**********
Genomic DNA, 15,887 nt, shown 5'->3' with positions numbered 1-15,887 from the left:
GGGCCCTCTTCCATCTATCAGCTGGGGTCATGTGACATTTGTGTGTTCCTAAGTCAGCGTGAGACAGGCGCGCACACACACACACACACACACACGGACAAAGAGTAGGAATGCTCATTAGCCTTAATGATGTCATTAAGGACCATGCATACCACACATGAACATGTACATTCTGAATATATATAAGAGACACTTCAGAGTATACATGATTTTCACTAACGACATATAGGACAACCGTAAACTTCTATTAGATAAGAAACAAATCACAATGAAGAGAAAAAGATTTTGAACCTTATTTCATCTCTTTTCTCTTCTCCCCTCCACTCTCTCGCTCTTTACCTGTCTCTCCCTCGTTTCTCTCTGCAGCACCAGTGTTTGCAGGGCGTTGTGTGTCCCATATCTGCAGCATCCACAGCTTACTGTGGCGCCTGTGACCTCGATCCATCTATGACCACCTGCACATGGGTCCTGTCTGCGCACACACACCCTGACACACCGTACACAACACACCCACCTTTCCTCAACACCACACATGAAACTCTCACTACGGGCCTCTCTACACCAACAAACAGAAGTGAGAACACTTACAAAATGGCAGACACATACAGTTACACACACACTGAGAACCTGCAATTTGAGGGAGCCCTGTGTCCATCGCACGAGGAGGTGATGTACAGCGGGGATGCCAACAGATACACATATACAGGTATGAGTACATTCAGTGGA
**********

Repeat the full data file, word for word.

Genomic DNA, 15,887 nt, shown 5'->3' with positions numbered 1-15,887 from the left:
GGGCCCTCTTCCATCTATCAGCTGGGGTCATGTGACATTTGTGTGTTCCTAAGTCAGCGTGAGACAGGCGCGCACACACACACACACACACACACGGACAAAGAGTAGGAATGCTCATTAGCCTTAATGATGTCATTAAGGACCATGCATACCACACATGAACATGTACATTCTGAATATATATAAGAGACACTTCAGAGTATACATGATTTTCACTAACGACATATAGGACAACCGTAAACTTCTATTAGATAAGAAACAAATCACAATGAAGAGAAAAAGATTTTGAACCTTATTTCATCTCTTTTCTCTTCTCCCCTCCACTCTCTCGCTCTTTACCTGTCTCTCCCTCGTTTCTCTCTGCAGCACCAGTGTTTGCAGGGCGTTGTGTGTCCCATATCTGCAGCATCCACAGCTTACTGTGGCGCCTGTGACCTCGATCCATCTATGACCACCTGCACATGGGTCCTGTCTGCGCACACACACCCTGACACACCGTACACAACACACCCACCTTTCCTCAACACCACACATGAAACTCTCACTACGGGCCTCTCTACACCAACAAACAGAAGTGAGAACACTTACAAAATGGCAGACACATACAGTTACACACACACTGAGAACCTGCAATTTGAGGGAGCCCTGTGTCCATCGCACGAGGAGGTGATGTACAGCGGGGATGCCAACAGATACACATATACAGGTATGAGTACATTCAGTGGA